"Flapper" fringe

Scroll with Tess story and antique beads


January 1, 1917

Dear Diary,

It's 1917 and the world is changing faster every day. A while back, my friend Emily and I began a discussion about how we wanted to open a business together. We were thinking about a little clothing shop. We imagined ourselves selling all the popular styles like flapper dresses and cloche hats. We'd be the cat's meow! But then we began to wonder if this was a good idea. Here and in most of the country, women still can’t vote. The legislature will be making laws that could have a huge impact on our business, and we won’t have any say about them.

I wanted to talk to Daddy about this to see what he thinks, but I think he’s too preoccupied to be bothered. There’s more and more talk that the United States is going to get involved in that war in Europe. And Daddy always seems a little harder to talk to since Virginia approved statewide prohibition. I think he’s afraid that the whole country will be dry before long. Then it will be even harder to sneak a little drink now and again.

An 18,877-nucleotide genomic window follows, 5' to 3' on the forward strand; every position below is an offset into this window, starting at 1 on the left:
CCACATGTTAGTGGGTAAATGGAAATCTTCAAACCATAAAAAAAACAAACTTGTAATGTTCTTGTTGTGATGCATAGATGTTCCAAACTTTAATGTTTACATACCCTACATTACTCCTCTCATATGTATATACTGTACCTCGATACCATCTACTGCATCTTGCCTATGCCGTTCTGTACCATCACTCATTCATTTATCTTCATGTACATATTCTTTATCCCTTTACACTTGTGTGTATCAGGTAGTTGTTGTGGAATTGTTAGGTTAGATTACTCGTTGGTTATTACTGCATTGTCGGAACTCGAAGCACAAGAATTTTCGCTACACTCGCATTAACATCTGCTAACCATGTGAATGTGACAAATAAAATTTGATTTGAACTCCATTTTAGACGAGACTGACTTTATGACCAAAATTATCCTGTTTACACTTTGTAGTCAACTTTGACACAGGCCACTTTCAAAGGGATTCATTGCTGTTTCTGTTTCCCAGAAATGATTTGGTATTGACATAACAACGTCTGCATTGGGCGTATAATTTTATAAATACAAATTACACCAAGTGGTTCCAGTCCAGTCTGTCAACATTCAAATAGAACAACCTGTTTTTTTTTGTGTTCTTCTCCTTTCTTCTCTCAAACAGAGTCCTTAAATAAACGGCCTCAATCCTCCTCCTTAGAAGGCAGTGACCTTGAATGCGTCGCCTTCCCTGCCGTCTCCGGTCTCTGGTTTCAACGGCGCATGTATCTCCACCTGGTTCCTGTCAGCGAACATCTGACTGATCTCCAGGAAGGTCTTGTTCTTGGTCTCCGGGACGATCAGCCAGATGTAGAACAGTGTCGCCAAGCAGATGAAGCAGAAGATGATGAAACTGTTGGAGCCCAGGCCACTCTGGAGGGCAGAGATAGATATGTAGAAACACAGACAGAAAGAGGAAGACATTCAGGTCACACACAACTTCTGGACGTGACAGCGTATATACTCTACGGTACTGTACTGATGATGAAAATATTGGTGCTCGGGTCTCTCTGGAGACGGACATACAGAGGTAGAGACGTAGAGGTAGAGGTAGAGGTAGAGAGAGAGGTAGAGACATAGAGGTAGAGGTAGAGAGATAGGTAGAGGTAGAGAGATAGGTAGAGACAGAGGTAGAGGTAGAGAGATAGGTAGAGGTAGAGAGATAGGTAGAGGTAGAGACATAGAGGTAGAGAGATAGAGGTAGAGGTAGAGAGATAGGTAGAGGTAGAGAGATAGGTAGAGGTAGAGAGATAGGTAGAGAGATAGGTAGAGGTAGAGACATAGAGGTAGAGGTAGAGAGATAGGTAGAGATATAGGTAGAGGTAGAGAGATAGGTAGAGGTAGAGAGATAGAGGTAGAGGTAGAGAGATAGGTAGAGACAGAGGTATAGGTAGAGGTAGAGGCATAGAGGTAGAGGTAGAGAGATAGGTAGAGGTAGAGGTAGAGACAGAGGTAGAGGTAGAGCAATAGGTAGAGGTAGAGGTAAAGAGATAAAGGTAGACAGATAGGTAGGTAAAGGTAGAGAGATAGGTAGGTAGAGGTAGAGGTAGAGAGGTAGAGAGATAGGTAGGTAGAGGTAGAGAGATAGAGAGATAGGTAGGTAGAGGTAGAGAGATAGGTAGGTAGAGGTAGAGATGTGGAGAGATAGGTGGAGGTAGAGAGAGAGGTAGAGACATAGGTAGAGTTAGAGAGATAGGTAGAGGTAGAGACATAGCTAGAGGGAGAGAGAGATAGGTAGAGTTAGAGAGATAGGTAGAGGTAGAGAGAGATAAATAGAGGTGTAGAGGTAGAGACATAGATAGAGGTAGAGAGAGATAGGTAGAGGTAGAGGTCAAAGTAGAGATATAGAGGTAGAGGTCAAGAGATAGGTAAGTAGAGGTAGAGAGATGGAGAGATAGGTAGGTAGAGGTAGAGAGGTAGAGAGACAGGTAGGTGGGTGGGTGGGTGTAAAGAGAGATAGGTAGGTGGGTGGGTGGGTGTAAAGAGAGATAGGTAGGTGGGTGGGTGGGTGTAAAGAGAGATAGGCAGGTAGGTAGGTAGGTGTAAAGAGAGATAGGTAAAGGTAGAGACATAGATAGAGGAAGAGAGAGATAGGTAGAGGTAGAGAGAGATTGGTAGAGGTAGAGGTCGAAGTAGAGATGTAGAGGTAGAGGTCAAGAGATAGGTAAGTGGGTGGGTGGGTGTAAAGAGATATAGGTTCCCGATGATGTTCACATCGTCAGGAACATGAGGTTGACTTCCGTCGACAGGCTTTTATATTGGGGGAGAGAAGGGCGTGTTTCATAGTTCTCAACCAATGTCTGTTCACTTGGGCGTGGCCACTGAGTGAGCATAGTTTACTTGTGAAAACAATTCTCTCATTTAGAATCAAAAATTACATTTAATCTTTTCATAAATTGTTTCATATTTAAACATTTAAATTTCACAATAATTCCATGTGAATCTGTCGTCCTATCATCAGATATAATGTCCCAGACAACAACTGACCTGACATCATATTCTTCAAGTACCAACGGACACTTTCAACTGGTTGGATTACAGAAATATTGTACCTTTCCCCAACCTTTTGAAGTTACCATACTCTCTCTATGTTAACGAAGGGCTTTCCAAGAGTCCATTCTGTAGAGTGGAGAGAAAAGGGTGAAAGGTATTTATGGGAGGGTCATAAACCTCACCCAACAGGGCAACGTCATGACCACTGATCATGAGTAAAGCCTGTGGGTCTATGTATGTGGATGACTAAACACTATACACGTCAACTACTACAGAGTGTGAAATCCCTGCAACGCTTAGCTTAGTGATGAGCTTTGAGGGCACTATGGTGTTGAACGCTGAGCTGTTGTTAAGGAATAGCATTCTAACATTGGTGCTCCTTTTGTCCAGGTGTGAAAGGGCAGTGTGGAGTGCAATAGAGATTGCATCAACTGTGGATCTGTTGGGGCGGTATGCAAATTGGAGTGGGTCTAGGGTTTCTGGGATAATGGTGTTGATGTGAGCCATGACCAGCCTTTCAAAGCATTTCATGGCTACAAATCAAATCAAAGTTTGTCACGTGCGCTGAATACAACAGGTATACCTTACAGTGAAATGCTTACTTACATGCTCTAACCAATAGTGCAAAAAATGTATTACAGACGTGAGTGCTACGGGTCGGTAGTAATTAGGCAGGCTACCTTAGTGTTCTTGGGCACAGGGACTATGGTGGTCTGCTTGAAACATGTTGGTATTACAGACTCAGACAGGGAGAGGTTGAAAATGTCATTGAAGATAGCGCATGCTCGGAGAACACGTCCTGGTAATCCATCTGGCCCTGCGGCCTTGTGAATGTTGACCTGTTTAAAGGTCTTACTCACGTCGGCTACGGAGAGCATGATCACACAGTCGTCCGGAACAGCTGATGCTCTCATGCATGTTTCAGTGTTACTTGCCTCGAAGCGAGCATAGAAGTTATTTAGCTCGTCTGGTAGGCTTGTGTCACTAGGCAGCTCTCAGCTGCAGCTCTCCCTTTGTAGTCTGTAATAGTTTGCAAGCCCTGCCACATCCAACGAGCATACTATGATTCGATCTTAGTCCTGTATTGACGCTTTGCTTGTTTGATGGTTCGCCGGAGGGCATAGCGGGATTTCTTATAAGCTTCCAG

Well, Emily and I decided that if we’re going to be able to live our lives the way we want to, we need to be able to vote. So, we decided to join the National Women’s Party. Rumor has it that the suffragists in the NWP are going to hold protests in Washington starting this month. We want to help out.

January 10, 1917

Dear Diary,

We picketed the White House today. (I got all dressed up for the occasion, wearing my new long pearls and my Mary Janes). I was a little scared. It’s hard to believe a bunch of women can take on the whole federal government and win. But, we all feel very strongly about not being allowed to vote. Women all over the country are taking action. With strong leaders like Alice Paul, I think there’s hope.

March 4, 1917

Dear Diary,

Our little marches are being noticed, but it’s hard to say how much progress we’re making. We’re picketing the White House almost every day now. President Wilson still doesn't support a constitutional amendment allowing women the right to vote. We have been peaceful, letting our signs do the shouting for us. Today, I carried one that said, "MR. PRESIDENT, HOW LONG MUST WOMEN WAIT FOR LIBERTY." But I think the president has too much else on his mind to pay any attention to us.